A free copy of Expelled goes to Giem, on condition of providing me with a working postal address, at email@example.com
I also appreciated Jerry’s thoughtfulness in 137 through 139.
Just about everything Hart said about intelligent design theory, as quoted by Giem above, is wrong, and that is not an easy feat.
It is hard to know where to begin, with stuff like this. For one thing, what is wrong with “purely intuitive level” and “personal incredulity”? If a landlady thinks that her drunken boarder will not pay his rent come Friday, though he swears on his grandmother’s grave that he will, that is a purely intuitive level of personal incredulity. She cannot predict the future because she is not God Almighty. But she is probably right anyway in her assessment and should act on it.
And the rest is just pure bafflegab. For more on “bafflegab”, see below.
Anyway, what a shame that a once-respected publication like First Things would publish such nonsense. But it was a good basis for a contest.
Someone wondered about the term bafflegab, thinking I had invented it. For the record, “bafflegab” usually means government- or university-sponsored – language that does not make any sense but protects current tax burdens by creating confusion.
Did I invent it? Alas, no. If that person had not heard the term before, he did not live through the Toronto garbage strike last summer, which resulted in the well justified retirement of our mayor. All I did was add an extra eff to the word, which that person kindly noted.
Anyone who had helped fling horribly disgusting, massively maggot-infested damp cardboard boxes into a local dumpster (as I did) might well add more effs than I did.
Also, a thread erupted due to the use of the term “jerk.” Unfortunate choice of terminology. In the language with which I am familiar, a “jerk” is the sort of guy who can’t keep a job, appears in the police computer system due to outstanding criminal charges, and/or has a wife and children living in a shelter, to get away from him. I would personally prefer the term not be used in connection with anyone who contributes to this list.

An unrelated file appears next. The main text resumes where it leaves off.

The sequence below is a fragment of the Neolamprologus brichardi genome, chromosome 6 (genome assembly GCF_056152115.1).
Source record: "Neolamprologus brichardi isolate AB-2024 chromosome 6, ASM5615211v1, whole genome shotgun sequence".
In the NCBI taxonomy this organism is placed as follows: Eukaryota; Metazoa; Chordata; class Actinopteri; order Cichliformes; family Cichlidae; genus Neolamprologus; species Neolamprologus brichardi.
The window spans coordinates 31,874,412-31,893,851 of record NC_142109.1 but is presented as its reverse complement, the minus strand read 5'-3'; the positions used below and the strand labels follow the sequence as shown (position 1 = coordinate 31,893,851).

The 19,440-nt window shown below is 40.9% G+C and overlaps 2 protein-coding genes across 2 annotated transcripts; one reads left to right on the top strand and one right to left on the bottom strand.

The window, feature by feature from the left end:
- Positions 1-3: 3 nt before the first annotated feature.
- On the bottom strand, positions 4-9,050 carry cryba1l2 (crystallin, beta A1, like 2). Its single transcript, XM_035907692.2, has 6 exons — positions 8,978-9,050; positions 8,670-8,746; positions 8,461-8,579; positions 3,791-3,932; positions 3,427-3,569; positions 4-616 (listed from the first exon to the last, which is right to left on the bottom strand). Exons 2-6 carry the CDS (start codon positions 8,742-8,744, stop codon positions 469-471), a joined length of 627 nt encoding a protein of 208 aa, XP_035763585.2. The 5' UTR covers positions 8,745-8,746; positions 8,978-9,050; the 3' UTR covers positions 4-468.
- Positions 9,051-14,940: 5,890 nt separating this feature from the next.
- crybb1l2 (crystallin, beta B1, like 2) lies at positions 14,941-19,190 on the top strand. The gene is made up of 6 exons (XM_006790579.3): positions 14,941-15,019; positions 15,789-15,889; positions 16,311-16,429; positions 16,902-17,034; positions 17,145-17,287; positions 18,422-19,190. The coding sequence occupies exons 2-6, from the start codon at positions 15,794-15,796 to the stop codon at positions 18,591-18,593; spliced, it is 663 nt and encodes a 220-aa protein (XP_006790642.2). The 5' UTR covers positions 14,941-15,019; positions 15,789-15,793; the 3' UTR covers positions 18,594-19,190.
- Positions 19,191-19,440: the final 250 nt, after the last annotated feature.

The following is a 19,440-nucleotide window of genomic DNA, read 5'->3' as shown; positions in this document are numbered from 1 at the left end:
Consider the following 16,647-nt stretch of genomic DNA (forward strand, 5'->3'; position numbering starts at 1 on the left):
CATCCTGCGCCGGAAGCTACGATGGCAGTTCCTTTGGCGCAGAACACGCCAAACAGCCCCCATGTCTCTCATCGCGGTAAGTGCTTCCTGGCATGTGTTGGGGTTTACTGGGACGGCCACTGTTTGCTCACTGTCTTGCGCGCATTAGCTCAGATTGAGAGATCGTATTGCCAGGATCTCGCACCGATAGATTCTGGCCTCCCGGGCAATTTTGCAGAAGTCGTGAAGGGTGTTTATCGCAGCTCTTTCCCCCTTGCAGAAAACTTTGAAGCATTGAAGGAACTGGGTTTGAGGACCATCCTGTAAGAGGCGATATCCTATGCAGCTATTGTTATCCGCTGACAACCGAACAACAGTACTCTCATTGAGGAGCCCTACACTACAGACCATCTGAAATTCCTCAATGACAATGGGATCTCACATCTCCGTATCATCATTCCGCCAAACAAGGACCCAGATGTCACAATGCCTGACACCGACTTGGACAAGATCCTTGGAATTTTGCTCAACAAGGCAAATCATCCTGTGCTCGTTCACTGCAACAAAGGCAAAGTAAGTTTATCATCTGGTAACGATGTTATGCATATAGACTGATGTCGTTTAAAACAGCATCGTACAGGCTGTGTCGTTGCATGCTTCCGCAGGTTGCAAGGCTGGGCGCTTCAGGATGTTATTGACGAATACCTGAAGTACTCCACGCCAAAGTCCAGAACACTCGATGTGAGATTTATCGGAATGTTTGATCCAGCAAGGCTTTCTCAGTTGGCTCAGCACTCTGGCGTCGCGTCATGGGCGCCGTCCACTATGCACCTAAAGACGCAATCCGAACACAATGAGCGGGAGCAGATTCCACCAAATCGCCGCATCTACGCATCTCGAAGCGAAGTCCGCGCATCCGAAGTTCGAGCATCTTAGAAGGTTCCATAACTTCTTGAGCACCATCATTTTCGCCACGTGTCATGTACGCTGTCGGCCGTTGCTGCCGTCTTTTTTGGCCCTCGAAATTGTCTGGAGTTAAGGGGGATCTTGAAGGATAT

Mung said at 1 that ID is not an “attempt at irrefutable proof.” Of course not. As Paul Giem noted, in science, as opposed to mathematics, there is only a balance of probabilities, not irrefutable proof. Good point.
Tribune7 said at 4 that “IC is objective.” Yes, it is. Either something can reasonably happen in the life of this universe or it can’t. Not “irrefutable proof” but the same sort of balance of probabilities that would cause me to believe that there is something funny going on if a local lottery ticket seller wins 777 times.
Barb at 6 pointed out the “really big, triple-word-score words”. Yes indeed, they are nice for winning at Scrabble, but …
Joseph at 13 quotes Sermonti helpfully on the effect of human breeding vs. the effect of natural selection.
Essentially, human breeding permits an endless variety of demented yapsters favoured by some elderly spinsters. These animals would hardly last a day in the wilderness. Natural selection, by contrast, encourages the generic wolf of the northern forest. Richard Dawkins’s silky prose can conceal that fact only from people who will never live far from the Starbucks.
One way that Darwinists duck these facts is by raising a false issue around what “intelligent” design means. Was it intelligent to design the yapster? But such a use of the word “intelligence” involves moral issues around whether the elderly spinster’s wishes should be accommodated. One can debate them all day. However, once the Darwinist concedes that, the whole claim about “lack of intelligence” falls apart.
At 144 Mustela Nivalis noted that, in science, testability is not vague. All I can say is, I heartily agree: A woman who is awaiting the results of a pregnancy test or a cancer test wants certainty, not vagueness. What is she supposed to do with “maybe, maybe not”? Of course she can always wait and see, but then why bother with the test, and what use is science?